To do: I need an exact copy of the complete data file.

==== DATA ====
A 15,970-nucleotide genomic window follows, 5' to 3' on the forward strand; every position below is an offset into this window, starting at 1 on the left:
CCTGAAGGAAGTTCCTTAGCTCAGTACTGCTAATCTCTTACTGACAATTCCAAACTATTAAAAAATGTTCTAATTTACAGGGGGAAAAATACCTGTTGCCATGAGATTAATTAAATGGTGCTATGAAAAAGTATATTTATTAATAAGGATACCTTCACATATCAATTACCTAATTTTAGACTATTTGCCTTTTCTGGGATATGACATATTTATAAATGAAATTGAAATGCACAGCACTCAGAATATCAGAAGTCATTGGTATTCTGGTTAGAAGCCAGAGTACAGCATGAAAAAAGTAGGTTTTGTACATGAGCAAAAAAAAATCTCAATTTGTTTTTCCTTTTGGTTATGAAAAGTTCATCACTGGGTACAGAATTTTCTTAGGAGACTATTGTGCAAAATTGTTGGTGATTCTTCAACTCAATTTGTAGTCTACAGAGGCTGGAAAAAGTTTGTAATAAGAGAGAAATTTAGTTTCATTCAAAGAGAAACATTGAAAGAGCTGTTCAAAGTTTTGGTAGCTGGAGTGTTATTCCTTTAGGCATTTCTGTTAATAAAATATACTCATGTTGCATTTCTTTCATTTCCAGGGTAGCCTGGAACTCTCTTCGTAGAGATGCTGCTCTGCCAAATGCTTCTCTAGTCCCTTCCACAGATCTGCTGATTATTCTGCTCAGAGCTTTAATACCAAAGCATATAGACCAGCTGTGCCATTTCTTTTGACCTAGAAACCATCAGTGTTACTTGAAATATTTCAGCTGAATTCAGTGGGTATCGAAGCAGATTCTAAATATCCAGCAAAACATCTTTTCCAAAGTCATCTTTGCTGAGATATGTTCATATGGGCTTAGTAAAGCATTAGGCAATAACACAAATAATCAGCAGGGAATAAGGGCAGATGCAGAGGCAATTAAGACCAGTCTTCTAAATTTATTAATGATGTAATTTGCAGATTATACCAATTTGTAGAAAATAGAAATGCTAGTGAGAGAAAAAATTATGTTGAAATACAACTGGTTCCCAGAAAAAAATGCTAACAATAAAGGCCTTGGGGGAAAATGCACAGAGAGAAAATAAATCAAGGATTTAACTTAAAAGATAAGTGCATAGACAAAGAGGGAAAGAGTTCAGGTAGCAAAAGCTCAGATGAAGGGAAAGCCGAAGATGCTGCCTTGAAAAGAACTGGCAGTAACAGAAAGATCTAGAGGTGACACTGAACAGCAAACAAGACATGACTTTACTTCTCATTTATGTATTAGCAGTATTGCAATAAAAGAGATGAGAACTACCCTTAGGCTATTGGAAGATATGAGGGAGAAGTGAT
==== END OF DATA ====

A 15,970-nucleotide genomic window follows, 5' to 3' on the forward strand; every position below is an offset into this window, starting at 1 on the left:
CCTGAAGGAAGTTCCTTAGCTCAGTACTGCTAATCTCTTACTGACAATTCCAAACTATTAAAAAATGTTCTAATTTACAGGGGGAAAAATACCTGTTGCCATGAGATTAATTAAATGGTGCTATGAAAAAGTATATTTATTAATAAGGATACCTTCACATATCAATTACCTAATTTTAGACTATTTGCCTTTTCTGGGATATGACATATTTATAAATGAAATTGAAATGCACAGCACTCAGAATATCAGAAGTCATTGGTATTCTGGTTAGAAGCCAGAGTACAGCATGAAAAAAGTAGGTTTTGTACATGAGCAAAAAAAAATCTCAATTTGTTTTTCCTTTTGGTTATGAAAAGTTCATCACTGGGTACAGAATTTTCTTAGGAGACTATTGTGCAAAATTGTTGGTGATTCTTCAACTCAATTTGTAGTCTACAGAGGCTGGAAAAAGTTTGTAATAAGAGAGAAATTTAGTTTCATTCAAAGAGAAACATTGAAAGAGCTGTTCAAAGTTTTGGTAGCTGGAGTGTTATTCCTTTAGGCATTTCTGTTAATAAAATATACTCATGTTGCATTTCTTTCATTTCCAGGGTAGCCTGGAACTCTCTTCGTAGAGATGCTGCTCTGCCAAATGCTTCTCTAGTCCCTTCCACAGATCTGCTGATTATTCTGCTCAGAGCTTTAATACCAAAGCATATAGACCAGCTGTGCCATTTCTTTTGACCTAGAAACCATCAGTGTTACTTGAAATATTTCAGCTGAATTCAGTGGGTATCGAAGCAGATTCTAAATATCCAGCAAAACATCTTTTCCAAAGTCATCTTTGCTGAGATATGTTCATATGGGCTTAGTAAAGCATTAGGCAATAACACAAATAATCAGCAGGGAATAAGGGCAGATGCAGAGGCAATTAAGACCAGTCTTCTAAATTTATTAATGATGTAATTTGCAGATTATACCAATTTGTAGAAAATAGAAATGCTAGTGAGAGAAAAAATTATGTTGAAATACAACTGGTTCCCAGAAAAAAATGCTAACAATAAAGGCCTTGGGGGAAAATGCACAGAGAGAAAATAAATCAAGGATTTAACTTAAAAGATAAGTGCATAGACAAAGAGGGAAAGAGTTCAGGTAGCAAAAGCTCAGATGAAGGGAAAGCCGAAGATGCTGCCTTGAAAAGAACTGGCAGTAACAGAAAGATCTAGAGGTGACACTGAACAGCAAACAAGACATGACTTTACTTCTCATTTATGTATTAGCAGTATTGCAATAAAAGAGATGAGAACTACCCTTAGGCTATTGGAAGATATGAGGGAGAAGTGAT